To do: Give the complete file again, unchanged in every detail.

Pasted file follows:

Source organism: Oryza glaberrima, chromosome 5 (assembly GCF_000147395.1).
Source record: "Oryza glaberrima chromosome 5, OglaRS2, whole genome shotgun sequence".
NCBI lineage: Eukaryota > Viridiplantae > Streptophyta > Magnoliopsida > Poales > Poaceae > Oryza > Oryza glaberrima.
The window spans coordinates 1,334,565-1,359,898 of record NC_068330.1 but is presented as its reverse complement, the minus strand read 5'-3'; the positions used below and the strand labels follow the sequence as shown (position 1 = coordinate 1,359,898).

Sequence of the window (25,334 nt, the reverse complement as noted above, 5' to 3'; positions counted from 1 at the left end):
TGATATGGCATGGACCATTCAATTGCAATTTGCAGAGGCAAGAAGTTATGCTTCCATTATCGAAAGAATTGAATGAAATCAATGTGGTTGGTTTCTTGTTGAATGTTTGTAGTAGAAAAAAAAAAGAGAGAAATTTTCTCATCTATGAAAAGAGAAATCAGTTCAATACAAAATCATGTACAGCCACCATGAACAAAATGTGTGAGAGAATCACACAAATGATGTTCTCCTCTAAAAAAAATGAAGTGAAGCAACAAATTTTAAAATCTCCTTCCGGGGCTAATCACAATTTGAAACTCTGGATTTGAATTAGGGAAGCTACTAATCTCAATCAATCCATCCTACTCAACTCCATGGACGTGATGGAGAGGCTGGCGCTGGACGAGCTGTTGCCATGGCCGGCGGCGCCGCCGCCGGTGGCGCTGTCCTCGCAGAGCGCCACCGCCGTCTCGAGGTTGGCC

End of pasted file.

Source organism: Oryza glaberrima, chromosome 5 (assembly GCF_000147395.1).
Source record: "Oryza glaberrima chromosome 5, OglaRS2, whole genome shotgun sequence".
NCBI lineage: Eukaryota > Viridiplantae > Streptophyta > Magnoliopsida > Poales > Poaceae > Oryza > Oryza glaberrima.
The window spans coordinates 1,334,565-1,359,898 of record NC_068330.1 but is presented as its reverse complement, the minus strand read 5'-3'; the positions used below and the strand labels follow the sequence as shown (position 1 = coordinate 1,359,898).

Sequence of the window (25,334 nt, the reverse complement as noted above, 5' to 3'; positions counted from 1 at the left end):
TGATATGGCATGGACCATTCAATTGCAATTTGCAGAGGCAAGAAGTTATGCTTCCATTATCGAAAGAATTGAATGAAATCAATGTGGTTGGTTTCTTGTTGAATGTTTGTAGTAGAAAAAAAAAAGAGAGAAATTTTCTCATCTATGAAAAGAGAAATCAGTTCAATACAAAATCATGTACAGCCACCATGAACAAAATGTGTGAGAGAATCACACAAATGATGTTCTCCTCTAAAAAAAATGAAGTGAAGCAACAAATTTTAAAATCTCCTTCCGGGGCTAATCACAATTTGAAACTCTGGATTTGAATTAGGGAAGCTACTAATCTCAATCAATCCATCCTACTCAACTCCATGGACGTGATGGAGAGGCTGGCGCTGGACGAGCTGTTGCCATGGCCGGCGGCGCCGCCGCCGGTGGCGCTGTCCTCGCAGAGCGCCACCGCCGTCTCGAGGTTGGCC